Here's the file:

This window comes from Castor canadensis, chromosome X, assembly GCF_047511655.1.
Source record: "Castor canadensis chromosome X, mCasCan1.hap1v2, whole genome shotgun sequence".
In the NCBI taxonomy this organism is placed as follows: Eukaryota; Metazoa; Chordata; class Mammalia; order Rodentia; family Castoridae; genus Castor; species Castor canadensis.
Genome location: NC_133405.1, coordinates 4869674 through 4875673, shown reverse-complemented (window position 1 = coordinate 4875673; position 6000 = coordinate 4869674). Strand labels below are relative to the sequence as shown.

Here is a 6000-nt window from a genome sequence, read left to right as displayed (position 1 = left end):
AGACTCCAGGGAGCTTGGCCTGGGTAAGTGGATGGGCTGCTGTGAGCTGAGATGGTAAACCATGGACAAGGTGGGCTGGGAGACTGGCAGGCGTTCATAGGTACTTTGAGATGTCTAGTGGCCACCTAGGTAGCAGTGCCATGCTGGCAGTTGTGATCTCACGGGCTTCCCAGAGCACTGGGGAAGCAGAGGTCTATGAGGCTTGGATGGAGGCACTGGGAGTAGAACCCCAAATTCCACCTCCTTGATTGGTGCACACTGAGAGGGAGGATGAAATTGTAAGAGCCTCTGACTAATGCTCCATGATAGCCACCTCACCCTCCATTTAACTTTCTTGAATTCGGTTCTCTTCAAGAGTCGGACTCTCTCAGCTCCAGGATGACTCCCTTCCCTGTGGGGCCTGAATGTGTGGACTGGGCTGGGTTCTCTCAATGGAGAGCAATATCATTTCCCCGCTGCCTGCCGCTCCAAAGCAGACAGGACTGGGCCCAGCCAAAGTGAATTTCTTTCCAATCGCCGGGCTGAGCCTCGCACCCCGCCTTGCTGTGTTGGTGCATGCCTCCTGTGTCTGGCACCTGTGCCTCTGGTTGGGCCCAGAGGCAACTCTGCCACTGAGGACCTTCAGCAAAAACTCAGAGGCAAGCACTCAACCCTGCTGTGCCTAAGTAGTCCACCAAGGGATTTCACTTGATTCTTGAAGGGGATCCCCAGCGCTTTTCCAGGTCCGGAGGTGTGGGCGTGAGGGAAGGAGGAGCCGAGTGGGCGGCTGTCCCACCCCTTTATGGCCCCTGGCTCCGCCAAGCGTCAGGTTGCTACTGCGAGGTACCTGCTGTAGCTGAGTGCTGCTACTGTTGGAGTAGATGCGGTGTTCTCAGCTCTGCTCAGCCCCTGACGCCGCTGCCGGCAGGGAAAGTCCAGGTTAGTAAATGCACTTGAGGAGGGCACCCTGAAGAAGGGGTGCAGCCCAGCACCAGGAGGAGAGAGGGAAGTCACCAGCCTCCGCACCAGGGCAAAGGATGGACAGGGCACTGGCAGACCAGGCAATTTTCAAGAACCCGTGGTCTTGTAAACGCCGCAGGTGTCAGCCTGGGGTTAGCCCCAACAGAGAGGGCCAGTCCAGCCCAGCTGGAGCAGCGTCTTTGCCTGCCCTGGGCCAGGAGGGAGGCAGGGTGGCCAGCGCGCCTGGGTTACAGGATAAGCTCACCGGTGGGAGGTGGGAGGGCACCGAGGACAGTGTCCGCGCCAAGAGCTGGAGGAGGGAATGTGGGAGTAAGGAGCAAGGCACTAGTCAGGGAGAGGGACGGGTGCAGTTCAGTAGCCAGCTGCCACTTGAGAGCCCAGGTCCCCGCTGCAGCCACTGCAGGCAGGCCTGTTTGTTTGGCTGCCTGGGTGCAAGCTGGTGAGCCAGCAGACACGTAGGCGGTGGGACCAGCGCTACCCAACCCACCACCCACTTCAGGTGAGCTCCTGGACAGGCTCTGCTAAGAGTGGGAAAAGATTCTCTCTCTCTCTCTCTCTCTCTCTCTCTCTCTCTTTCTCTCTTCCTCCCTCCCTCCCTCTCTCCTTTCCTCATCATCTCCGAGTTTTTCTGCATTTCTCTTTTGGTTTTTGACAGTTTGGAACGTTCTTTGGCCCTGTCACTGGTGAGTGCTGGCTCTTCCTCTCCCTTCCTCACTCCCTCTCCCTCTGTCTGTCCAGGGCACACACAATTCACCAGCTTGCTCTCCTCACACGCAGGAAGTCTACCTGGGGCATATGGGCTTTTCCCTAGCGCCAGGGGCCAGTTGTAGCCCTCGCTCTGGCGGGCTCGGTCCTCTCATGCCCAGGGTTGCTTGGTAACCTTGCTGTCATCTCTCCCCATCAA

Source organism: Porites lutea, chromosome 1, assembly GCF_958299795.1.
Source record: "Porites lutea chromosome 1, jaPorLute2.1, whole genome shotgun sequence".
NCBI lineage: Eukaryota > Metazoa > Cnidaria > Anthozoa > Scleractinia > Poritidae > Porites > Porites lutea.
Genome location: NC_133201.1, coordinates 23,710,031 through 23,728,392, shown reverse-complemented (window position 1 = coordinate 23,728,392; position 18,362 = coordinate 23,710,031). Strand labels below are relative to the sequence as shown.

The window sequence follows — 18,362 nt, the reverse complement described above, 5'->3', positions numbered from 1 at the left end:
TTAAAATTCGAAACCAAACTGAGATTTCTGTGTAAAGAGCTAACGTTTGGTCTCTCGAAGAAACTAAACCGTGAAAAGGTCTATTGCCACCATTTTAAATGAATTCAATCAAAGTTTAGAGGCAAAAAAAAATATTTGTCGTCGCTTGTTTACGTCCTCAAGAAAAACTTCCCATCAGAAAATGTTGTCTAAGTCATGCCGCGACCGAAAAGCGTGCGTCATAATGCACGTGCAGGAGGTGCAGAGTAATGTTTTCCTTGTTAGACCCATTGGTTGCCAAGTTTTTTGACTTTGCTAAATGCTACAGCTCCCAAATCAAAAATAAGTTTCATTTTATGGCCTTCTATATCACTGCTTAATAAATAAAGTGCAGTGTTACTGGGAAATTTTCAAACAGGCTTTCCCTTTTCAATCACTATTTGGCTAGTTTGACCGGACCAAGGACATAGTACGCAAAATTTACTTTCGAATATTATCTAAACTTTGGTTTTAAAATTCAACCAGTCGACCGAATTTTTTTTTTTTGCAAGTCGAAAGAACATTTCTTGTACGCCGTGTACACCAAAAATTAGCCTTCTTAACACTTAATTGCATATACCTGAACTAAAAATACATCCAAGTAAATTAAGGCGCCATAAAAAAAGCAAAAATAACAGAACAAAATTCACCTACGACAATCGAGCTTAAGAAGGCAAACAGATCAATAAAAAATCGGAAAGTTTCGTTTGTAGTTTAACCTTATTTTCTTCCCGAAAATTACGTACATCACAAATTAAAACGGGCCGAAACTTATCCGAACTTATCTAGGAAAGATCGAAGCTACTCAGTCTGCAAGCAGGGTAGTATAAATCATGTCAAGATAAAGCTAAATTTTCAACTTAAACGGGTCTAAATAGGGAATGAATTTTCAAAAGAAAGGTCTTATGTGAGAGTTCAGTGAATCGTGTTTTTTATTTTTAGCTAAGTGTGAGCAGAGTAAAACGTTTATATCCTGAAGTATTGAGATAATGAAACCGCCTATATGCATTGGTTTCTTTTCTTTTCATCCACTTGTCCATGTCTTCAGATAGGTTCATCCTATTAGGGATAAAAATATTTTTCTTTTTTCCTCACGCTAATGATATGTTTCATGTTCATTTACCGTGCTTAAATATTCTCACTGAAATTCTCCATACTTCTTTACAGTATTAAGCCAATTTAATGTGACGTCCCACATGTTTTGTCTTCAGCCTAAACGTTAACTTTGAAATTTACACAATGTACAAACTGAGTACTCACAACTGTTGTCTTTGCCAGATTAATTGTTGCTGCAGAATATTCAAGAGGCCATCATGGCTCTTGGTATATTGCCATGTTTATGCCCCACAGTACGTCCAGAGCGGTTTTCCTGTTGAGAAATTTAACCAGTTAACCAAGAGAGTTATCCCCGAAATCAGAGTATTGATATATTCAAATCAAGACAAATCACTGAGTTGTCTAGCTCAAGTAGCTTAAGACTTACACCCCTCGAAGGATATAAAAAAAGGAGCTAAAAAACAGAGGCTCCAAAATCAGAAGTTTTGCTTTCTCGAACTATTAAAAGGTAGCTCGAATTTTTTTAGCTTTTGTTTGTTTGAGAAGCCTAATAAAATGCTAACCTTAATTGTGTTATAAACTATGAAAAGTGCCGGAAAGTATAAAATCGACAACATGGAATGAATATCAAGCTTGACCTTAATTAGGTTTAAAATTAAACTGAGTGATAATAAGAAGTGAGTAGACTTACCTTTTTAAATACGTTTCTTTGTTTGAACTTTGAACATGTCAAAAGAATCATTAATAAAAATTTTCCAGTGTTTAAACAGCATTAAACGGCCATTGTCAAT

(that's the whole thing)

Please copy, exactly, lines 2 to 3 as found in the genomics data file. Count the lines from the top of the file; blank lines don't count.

Source record: "Castor canadensis chromosome X, mCasCan1.hap1v2, whole genome shotgun sequence".
In the NCBI taxonomy this organism is placed as follows: Eukaryota; Metazoa; Chordata; class Mammalia; order Rodentia; family Castoridae; genus Castor; species Castor canadensis.